"I didn’t achieve what I wanted to achieve. And I don’t want that to happen to anyone else."
If you’ve been around these pages long enough you’ll know the story of Andy King, a hard-charging goofyfooter from Cronulla, Australia, who hit his head in a fight outside a nightclub in 2004 and lost his hearing, his balance, his pro surfing career.
The fight was usual theatre for Cronulla late on a Saturday night. A gang of footy players mouthed off to Andy’s chick from across the road; he “glazed over”, ran across the bitumen and confronted all eight of ’em.
“Ended up getting the shit kicked out of me,” he says in Make or Break.
Next thing, his head is smashed on the concrete gutter.
I went to see Andy at the hospital shortly after the fight and he was surprisingly bright given the catastrophic change to his life. Andy’s resilience was legend. He’d never had it easy. When he was a kid Andy slept with a knife under his pillow to protect himself from a violent alcoholic Dad.
Fast forward fifteen years and Andy is intro’d to Medina by Mick Fanning at a time when Medina’s life is going through rapid change, the estrangement of his family, a new wife and so on.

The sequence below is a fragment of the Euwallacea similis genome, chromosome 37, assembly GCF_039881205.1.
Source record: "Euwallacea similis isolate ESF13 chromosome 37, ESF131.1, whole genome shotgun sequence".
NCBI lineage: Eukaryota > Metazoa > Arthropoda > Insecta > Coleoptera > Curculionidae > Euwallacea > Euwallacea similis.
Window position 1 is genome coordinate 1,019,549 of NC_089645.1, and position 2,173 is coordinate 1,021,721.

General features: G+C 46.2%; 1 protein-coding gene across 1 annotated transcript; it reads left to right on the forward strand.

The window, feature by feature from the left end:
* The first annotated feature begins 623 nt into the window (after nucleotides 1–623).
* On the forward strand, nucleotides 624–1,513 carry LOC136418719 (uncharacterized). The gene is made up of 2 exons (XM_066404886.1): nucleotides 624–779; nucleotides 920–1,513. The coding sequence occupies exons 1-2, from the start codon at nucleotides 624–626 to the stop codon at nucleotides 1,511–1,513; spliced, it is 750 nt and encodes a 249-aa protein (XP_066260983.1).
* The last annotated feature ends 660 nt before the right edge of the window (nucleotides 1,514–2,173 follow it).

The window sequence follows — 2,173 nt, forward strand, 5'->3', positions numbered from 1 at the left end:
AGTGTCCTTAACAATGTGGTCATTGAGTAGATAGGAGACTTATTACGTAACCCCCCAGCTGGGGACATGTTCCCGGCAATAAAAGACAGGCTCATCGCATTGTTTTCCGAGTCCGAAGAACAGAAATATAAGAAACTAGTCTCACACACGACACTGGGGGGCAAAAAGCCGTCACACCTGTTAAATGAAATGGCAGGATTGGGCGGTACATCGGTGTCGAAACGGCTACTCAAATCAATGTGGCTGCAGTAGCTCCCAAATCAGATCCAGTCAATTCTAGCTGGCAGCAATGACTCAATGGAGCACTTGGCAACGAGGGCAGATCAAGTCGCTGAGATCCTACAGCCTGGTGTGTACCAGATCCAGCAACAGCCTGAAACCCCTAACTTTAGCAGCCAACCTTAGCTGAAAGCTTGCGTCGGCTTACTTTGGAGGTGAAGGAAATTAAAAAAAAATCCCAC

Medina’s shaper Johnny Cabianca said King’s arrival stilled Medina’s emotional state, elevated his performance.
And, now, Andy, now forty-five, is the unlikely star of Apple TV’s Make or Break series, stealing the show in episode two, Brazilian Storm.
“Kingy is extremely loyal, extremely passionate, he’s not going to back down,” Mick Fanning says.
We see Gabriel and Andy, in Cronulla, preparing for their first surf together.
In a moving scene, Andy tells Gabriel, “I’m going to take my cochlear off. I’m deaf.”
Andy smiles, “Just use sign language”, mimicking the universal sign for barrels.
In his to-camera interviews on Brazilian Storm, Andy forces back tears, then weeps openly, turns away from the screen.
“As you can see, I’m part robotic,” he says. “I’m half-machine. I’ve got two cochlears.”
The season ends with Andy and Gabriel, along with Gabriel’s now ex-wife Yasmin who says prophetically “Some people think that I’m just going to end his career and that he’s going to be unfocused”, celebrating Gabriel’s third world title.
“I didn’t achieve what I wanted to achieve,” Andy says, “And I don’t want that to happen to anyone. I want to make sure they’re completely content and that they can take what they’ve got out of their surfing and bring it to their own life.”